The last exhibit is a 20 min fascinating journey into space. This 3D film invites visitors to see the moment of ‘the Big Bang’ and to enjoy a virtual tour of the solar system, around the Earth, the moon and the neighboring planets. The film is in Hebrew alone and is suitable only for mobile chairs.
During this trip, we saw the human body capsule film. Although my daughter has just finished the 7th grade, at least parts of it were new to her and in general, it was a good recap on what she already knew. Both girls enjoyed it.
The Hebrew Music Museum
The Hebrew Music Museum in Jerusalem holds a collection of about 250 rare and unique musical instruments from around the world, separated into 7 exhibit halls.
During July and August, the museum will be conducting musical tours for the whole family, with costumes and figures from the countries of the Diaspora and demonstrations of songs and melodies coupled with fascinating stories. Throughout our tour we learnt about the different musical styles that influenced the melodies and singing that were prevalent in the Diaspora in which the Jewish people lived. The tour guide was very sweet with the children and let them try out the musical instruments. I also loved how the décor of the museum was designed to represent the atmosphere of each region.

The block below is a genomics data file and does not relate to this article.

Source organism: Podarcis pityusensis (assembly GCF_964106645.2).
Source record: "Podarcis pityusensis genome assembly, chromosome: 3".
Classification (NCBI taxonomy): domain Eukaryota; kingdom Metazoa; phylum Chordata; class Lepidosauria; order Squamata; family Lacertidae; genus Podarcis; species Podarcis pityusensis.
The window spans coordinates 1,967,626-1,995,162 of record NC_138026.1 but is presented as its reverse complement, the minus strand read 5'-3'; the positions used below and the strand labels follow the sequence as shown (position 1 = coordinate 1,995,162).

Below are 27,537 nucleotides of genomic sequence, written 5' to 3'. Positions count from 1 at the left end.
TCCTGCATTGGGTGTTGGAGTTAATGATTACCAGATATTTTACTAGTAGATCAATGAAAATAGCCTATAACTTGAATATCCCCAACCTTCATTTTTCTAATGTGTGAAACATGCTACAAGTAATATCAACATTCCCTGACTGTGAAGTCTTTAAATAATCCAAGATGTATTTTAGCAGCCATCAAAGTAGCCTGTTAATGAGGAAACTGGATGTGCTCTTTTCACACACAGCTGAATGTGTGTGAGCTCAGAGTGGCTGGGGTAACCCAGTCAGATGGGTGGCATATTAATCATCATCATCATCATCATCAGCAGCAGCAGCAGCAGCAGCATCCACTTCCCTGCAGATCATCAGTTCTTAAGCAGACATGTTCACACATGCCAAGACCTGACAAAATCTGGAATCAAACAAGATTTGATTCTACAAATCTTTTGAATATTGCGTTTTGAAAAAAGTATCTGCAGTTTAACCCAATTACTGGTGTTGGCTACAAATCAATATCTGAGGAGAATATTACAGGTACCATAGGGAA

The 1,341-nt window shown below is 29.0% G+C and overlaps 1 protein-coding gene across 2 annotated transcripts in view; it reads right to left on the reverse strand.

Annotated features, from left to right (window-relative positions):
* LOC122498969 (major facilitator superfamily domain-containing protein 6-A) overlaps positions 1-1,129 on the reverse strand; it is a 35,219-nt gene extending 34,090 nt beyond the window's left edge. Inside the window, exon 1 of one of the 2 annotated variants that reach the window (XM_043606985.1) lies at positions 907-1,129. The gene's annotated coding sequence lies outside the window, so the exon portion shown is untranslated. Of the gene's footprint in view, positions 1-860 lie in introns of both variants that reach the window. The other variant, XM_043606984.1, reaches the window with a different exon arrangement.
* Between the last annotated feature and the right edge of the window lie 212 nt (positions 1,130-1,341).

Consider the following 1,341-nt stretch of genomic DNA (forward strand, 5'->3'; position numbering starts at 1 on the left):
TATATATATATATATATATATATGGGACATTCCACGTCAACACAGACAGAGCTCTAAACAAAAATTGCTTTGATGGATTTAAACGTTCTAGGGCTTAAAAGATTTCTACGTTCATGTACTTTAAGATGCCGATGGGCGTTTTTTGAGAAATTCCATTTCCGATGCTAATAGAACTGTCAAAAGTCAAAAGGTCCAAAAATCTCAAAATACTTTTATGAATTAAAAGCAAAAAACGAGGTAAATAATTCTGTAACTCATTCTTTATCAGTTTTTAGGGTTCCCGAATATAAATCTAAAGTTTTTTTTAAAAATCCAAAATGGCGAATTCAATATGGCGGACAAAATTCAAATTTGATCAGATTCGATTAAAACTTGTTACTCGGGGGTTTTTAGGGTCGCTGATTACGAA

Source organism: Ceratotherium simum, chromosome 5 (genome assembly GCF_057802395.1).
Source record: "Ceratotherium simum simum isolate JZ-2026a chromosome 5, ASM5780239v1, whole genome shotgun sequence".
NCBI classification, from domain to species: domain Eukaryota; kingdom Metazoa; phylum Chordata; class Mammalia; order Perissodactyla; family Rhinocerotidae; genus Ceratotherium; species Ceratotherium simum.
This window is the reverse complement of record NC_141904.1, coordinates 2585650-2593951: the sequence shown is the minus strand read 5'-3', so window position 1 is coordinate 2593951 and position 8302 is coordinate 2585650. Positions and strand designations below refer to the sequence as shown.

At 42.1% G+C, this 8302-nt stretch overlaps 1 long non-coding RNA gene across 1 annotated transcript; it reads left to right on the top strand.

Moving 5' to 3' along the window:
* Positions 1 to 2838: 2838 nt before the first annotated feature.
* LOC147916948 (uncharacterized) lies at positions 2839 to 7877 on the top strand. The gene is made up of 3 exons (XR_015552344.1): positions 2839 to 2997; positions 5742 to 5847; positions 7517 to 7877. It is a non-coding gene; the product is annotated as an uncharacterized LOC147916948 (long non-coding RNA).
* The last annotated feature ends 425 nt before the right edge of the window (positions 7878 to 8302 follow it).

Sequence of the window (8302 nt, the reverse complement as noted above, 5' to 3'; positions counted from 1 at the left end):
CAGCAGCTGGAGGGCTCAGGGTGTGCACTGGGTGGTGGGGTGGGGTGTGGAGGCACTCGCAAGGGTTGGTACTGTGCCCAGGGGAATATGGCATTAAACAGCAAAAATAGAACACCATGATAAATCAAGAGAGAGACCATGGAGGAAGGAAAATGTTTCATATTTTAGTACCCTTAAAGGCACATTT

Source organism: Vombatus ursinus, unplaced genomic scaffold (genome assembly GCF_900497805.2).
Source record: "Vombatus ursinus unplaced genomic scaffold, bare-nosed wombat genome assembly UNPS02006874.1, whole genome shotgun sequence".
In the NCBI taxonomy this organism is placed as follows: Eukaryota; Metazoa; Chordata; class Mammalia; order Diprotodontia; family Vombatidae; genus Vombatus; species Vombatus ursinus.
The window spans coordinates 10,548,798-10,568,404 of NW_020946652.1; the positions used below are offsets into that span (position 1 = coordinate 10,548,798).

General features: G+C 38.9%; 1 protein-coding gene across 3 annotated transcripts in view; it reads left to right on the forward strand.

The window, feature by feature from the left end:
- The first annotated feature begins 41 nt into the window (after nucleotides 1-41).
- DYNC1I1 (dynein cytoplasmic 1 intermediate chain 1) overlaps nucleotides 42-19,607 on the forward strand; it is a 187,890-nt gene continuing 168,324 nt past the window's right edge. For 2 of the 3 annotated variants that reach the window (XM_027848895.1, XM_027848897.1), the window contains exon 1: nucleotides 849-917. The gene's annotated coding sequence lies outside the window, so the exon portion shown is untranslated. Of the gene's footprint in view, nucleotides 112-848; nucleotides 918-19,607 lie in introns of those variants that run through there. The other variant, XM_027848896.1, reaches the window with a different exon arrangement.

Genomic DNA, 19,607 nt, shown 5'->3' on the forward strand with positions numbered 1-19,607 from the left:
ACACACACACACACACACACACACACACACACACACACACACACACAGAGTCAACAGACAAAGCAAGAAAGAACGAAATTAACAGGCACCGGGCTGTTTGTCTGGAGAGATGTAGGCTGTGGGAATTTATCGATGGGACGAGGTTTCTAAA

In addition, visitors are invited to conduct independent tours with the help of the Virtual Guide "Grandpa Levi" who will get to know the visitors through the tablet at the entrance to the museum and take them through interactive game stations. For example: In the ‘Central Asia’ section, visitors will play a game of ‘Guitar Hero’ enjoying the experience of ancient instruments such as Kurdish Zorna, Persian Zarb, Bokhara Rubab and Caucasian Pandoor. In the ‘Africa and Yemen’ space, visitors will be able to experience electronic percussion instruments themselves by actually playing on African instruments such as the Don Don bell, Guinea drum, Ethiopian harp and Yemenite shofars. Tablets will be provided to children from age 10 and up.